Homer Simpson Marches on Washington: Dissent through American Popular Culture

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The Simpsons consistently questions what is culturally acceptable, going against the grain of popular culture by showcasing controversial issues like homosexuality, animal rights, the war on terror, and religion. This subtle form of political analysis is entertaining and great for television ratings, but it also can be an effective means of changing opinions and attitudes on a large scale. To consider another example, what does Star Trek teach viewers about feminist politics? Do comedy programs like The Daily Show with Jon Stewart and Saturday Night Live advance democracy in ways the mainstream news media cannot? Can horror films contribute to a contemporary understanding of environmentalism?

Homer Simpson Marches on Washington: Dissent through American Popular Culture explores how popular culture influences political agendas, frames audience perceptions, and changes values and ideals on both the individual and collective level. Editors Timothy M. Dale and Joseph J. Foy have assembled a top-notch team of scholars from the fields of political science, history, women's and minority studies, film and media studies, communication, music, and philosophy to investigate the full spectrum of popular culture in a democratic society.

Homer Simpson Marches on Washington examines television shows such as Star Trek: The Next Generation, The X-Files, All in the Family, The View, and The Colbert Report, as well as movies and popular music, demonstrating how covert political and social messages affect the cultural conversation in America. The contributing authors investigate a wide range of controversial topics, including gender, race, religion, class, the environment, and sexual orientation. Kate Mulgrew, who played Captain Janeway in Star Trek: Voyager, offers her own story in the book's foreword, describing the societal pressures of being the first female captain in the Star Trek franchise.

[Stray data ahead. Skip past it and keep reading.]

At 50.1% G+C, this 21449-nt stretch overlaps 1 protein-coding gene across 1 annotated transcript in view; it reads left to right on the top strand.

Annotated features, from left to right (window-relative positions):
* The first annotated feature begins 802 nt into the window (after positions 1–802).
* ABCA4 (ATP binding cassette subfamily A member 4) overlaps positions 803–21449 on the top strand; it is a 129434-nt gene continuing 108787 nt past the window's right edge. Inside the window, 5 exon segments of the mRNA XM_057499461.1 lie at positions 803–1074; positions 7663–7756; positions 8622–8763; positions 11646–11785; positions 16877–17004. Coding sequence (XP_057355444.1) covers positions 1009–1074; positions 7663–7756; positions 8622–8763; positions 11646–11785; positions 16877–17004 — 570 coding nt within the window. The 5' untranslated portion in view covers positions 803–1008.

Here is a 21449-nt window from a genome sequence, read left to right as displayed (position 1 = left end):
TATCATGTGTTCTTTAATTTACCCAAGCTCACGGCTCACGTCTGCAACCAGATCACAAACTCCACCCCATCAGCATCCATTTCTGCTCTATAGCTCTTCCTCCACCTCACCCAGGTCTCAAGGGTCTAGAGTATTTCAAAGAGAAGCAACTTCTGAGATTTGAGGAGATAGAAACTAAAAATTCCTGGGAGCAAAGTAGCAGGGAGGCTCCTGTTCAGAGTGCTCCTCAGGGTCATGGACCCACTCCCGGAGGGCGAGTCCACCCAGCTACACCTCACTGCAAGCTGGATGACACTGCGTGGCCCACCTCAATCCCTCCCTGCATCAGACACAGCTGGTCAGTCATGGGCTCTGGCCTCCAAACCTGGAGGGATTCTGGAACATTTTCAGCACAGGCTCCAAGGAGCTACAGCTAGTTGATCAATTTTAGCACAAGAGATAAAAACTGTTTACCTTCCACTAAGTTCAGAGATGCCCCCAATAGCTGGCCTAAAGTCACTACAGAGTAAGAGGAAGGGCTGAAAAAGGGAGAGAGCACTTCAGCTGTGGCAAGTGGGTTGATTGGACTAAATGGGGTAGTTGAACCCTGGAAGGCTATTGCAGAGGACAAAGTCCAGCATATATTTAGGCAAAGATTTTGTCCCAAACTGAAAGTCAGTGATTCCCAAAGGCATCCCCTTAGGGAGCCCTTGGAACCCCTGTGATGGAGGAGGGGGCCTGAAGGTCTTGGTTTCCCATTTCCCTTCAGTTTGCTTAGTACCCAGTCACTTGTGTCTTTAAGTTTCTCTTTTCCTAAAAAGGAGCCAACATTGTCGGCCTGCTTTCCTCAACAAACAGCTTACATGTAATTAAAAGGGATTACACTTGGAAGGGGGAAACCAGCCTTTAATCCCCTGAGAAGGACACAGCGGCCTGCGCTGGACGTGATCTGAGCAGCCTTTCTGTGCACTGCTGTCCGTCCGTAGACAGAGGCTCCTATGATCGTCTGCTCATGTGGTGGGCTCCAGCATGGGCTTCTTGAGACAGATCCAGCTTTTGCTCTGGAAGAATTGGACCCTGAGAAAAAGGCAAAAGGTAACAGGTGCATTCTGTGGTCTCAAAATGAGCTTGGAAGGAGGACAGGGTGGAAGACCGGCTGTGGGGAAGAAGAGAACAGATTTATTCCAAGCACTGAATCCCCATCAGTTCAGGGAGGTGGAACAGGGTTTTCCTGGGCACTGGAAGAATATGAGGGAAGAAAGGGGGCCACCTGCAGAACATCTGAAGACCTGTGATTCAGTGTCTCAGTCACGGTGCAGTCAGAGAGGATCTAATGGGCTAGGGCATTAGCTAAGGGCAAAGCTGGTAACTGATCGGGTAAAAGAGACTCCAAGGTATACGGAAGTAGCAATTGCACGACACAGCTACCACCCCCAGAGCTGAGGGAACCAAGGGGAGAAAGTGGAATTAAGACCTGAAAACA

In today's fragmented society, audiences are met daily with thousands of messages competing for their attention. Homer Simpson Marches on Washington offers an entertaining and insightful look at how popular culture can break through the clutter and bring about profound changes.

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Editorial Reviews

From the Publisher

""Homer Simpson Marches on Washington is essential reading for anyone who believes that mass media can be effective in exposing the oppressive powers the be and inspiring people to resist them."--catapult magazine" --

""Both Homer Simpson Goes to Washington and Homer Simpson Marches on Washington look at popular culture as not simply entertainment of the masses. Instead, pop culture can emphasize contemporary societal norms, or introduce new ideas and social constructs....Pop culture reaches a national audience, and as such, is inspiring nationwide conversations about politics, race, marriage, religion, etc. If you want to learn more about the basis for these conversations, these two books are excellent resources."--Annette Aguayo, Voices From the Earth" --